When Centrists Sounded Like BernieRoundup
tags: political history, Democratic Party, Moderates, centrism
Edward Burmila is a Chicago-based writer and host of Mass for Shut-ins, a podcast of leftist politics and historical arcana. He holds a Ph.D. in political science and is working on a book about why the Democrats are so bad at politics.
A polemic against the Democratic Party titled “A Party Afraid of the Truth” sounds like the latest Bernie-or-bust take on the 2020 nomination process. Based on the title alone, you can probably guess the article’s complaints: Stop blaming young people, offer voters a coherent vision, propose something other than “We are not the Republicans.” The left-leaning view of what ails the Democrats has been said—and said repeatedly since 2016. But mainstream Democrats have made it clear that they are not interested in this unsolicited advice.
Fair enough. The left and the center have been at odds in the Democratic Party for decades, and neither faction is eager to be lectured by the other.
Perhaps, though, the center would be more willing to listen to itself. The antiestablishment broadside about a timid Democratic Party was from 1990 and came from a group associated with Bill Clinton, Al Gore, and, yes, Joe Biden. In the mid-1980s, the New Deal liberal coalition stitched together by Franklin D. Roosevelt still dominated the party, but a new faction of moderates called the Democratic Leadership Council (DLC) had emerged.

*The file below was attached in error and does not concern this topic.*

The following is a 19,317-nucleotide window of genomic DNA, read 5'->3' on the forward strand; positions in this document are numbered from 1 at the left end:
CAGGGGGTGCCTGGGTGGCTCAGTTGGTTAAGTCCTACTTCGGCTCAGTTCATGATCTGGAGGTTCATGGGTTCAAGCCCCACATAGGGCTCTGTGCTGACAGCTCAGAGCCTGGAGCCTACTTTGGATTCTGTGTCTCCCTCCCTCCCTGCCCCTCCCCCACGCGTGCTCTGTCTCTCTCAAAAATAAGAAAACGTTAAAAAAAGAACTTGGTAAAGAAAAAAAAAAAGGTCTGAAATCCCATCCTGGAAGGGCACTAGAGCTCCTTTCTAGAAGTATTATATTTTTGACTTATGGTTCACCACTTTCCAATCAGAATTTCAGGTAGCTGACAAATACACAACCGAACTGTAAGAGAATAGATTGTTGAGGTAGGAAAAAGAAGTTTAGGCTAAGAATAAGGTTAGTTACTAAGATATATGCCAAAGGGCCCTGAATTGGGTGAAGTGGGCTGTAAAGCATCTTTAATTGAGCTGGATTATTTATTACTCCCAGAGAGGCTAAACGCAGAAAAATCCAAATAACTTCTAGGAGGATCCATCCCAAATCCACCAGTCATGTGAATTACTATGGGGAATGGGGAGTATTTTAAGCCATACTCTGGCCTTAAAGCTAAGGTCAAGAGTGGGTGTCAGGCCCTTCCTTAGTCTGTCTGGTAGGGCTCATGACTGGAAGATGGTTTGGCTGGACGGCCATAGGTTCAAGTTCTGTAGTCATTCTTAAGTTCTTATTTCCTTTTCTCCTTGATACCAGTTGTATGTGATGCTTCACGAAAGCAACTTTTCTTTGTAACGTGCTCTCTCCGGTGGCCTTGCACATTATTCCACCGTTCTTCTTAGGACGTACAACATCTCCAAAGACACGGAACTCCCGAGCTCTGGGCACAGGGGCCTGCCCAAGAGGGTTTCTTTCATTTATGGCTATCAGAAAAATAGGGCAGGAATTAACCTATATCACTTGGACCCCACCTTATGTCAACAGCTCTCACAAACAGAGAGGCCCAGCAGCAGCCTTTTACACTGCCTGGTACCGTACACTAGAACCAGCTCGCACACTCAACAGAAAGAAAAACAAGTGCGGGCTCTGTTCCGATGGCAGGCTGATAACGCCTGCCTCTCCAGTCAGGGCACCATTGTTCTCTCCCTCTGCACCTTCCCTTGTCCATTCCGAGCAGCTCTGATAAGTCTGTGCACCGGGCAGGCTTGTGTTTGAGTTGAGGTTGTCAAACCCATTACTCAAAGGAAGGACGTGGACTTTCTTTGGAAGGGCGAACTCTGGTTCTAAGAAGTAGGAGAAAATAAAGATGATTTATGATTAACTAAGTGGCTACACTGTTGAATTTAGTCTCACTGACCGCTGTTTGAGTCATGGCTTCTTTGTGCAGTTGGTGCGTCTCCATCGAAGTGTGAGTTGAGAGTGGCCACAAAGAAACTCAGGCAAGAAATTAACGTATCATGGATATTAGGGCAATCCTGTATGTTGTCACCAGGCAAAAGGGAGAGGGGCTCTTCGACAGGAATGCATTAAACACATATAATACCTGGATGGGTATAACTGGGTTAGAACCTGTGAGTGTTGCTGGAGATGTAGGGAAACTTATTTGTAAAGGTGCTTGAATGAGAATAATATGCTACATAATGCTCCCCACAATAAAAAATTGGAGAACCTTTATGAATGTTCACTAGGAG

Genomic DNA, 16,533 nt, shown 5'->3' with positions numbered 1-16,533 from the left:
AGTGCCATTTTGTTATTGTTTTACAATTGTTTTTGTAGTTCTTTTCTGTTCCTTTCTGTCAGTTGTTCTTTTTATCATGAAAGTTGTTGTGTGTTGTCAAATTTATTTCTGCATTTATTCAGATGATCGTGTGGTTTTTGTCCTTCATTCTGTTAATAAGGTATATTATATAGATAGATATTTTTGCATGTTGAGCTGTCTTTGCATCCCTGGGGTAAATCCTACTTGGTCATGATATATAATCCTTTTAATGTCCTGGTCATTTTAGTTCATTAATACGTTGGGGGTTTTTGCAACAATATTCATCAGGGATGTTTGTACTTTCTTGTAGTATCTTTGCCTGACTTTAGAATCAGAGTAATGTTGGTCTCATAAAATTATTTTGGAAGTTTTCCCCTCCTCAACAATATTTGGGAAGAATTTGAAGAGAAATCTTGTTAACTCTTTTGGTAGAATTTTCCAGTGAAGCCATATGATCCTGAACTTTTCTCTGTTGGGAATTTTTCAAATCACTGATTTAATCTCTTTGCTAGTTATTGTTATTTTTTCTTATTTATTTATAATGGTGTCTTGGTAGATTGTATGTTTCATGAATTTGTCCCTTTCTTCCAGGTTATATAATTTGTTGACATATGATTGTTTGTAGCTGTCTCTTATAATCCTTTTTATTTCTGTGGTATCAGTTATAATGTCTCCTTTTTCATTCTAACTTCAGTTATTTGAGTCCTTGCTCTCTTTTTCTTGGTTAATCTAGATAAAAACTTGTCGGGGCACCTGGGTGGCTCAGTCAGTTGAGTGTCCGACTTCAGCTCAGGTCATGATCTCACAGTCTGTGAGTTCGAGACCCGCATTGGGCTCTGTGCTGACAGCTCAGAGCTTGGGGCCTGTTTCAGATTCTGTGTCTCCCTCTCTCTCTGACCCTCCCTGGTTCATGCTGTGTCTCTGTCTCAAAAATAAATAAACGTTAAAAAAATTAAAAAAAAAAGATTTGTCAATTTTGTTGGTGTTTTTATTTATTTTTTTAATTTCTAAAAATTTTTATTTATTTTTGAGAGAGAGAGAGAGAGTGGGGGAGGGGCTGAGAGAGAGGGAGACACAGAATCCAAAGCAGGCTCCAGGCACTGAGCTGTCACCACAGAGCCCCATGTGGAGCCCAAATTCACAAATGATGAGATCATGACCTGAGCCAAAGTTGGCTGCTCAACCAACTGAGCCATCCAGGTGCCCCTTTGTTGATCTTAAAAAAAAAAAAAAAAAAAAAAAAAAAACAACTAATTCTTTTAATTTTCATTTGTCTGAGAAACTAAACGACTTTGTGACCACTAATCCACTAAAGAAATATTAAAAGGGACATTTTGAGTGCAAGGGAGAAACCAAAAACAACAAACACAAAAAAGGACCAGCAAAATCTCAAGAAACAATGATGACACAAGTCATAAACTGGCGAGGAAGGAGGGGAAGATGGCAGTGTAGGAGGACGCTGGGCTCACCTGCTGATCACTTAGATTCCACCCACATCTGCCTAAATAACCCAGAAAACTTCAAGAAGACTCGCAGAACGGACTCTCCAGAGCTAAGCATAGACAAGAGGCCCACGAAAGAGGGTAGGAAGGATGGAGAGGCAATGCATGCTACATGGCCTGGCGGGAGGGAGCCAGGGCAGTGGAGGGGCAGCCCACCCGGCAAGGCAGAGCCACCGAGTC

The activist Al From formed the DLC in 1985, after Walter Mondale’s landslide loss to Ronald Reagan in 1984. It increased in visibility and influence in Democratic politics after the gray, lifeless campaign of George H.W. Bush defeated the even grayer, even more lifeless Michael Dukakis campaign in 1988. That election was the fifth loss in six presidential elections for Democrats. And the only win—Jimmy Carter over Gerald Ford in 1976—was arguably a fluke stemming from a post-Watergate, anti-Republican backlash. Simply put, Democrats could not seem to field competitive presidential candidates, despite running strongly in Congress and at the state level at the time. Their candidates not only lost, but in the cases of George McGovern (1972) and Mondale, they were walloped.
The goal of the DLC was to reposition the party closer to the ideological center. Its points of departure from the dominant liberal view of the time were on economic policy. It rejected redistributive economic populism and championed the free market and what it considered mainstream values like being tough on crime and reshaping welfare. The emphasis on crime, welfare, and “values” was an effort to reverse Democratic losses among—stop me if this sounds familiar—non-college-educated white men, which was once the core of the Democratic base.
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